POF is not only associated with infertility but also with significantly increased morbidity and mortality, as well as a decreased quality of life equivalent to that of people with type 2 diabetes or rheumatoid arthritis, said Dr. Rumana Islam, from Imperial College, London, UK.
Previous studies of POF, defined as the onset of menopause before the age of 40, have assessed the small group of women who seek hospital care, and therefore there is little information about the risks and impacts of POF across a whole population, Dr. Islam explained. With her colleague Dr. Rufus Cartwright, she studied the records of nearly 5000 women who formed part of the 1958 Birth Cohort. "This included all the women born in Britain in a single week," explained Dr. Islam. "They have been followed up eight times, most recently at age 50, when they were asked about the date and cause of their menopause and also their quality of life."
Out of the 4968 study participants, 370, or 7.4%, had either spontaneous or medically induced POF. In addition to the influence of social class, there was a strong independent association with smoking. Quality of life was measured using the SF-36 health survey, which produces a profile of physical and psychological health and well-being in eight areas. Women with POF were more than twice as likely to report poor quality of life, and this effect was not eliminated by taking confounding factors such as smoking, obesity, and physical exercise into account. "There was also a profound impact on quality of life 10 years after POF, affecting vitality, physical function, mental health, and general health perceptions. However, social function was unaffected," said Dr. Islam.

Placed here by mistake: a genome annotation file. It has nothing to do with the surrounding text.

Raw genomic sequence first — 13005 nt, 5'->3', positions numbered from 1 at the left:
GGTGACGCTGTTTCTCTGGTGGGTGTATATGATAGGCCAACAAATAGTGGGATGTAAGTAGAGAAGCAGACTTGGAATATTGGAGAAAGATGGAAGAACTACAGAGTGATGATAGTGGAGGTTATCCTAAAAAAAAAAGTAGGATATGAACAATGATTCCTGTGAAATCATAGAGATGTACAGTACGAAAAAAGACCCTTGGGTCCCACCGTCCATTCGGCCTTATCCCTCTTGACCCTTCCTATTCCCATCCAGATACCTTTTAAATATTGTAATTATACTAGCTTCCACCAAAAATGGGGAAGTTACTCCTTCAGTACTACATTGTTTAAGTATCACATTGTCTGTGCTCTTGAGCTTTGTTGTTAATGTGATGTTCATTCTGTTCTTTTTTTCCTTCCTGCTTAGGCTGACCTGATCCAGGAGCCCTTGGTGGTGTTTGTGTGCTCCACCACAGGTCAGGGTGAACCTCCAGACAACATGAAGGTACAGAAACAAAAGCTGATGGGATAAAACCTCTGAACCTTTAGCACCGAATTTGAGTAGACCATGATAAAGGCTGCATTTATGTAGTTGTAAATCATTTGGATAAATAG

POF is characterised by amenorrhea (the absence of periods), infertility, and sex steroid deficiency leading to menopausal symptoms in women aged under 40. Almost 20% of the women in the study who had undergone POF had done so as a result of early removal of the ova
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European Society of Human Reproduction and Embryology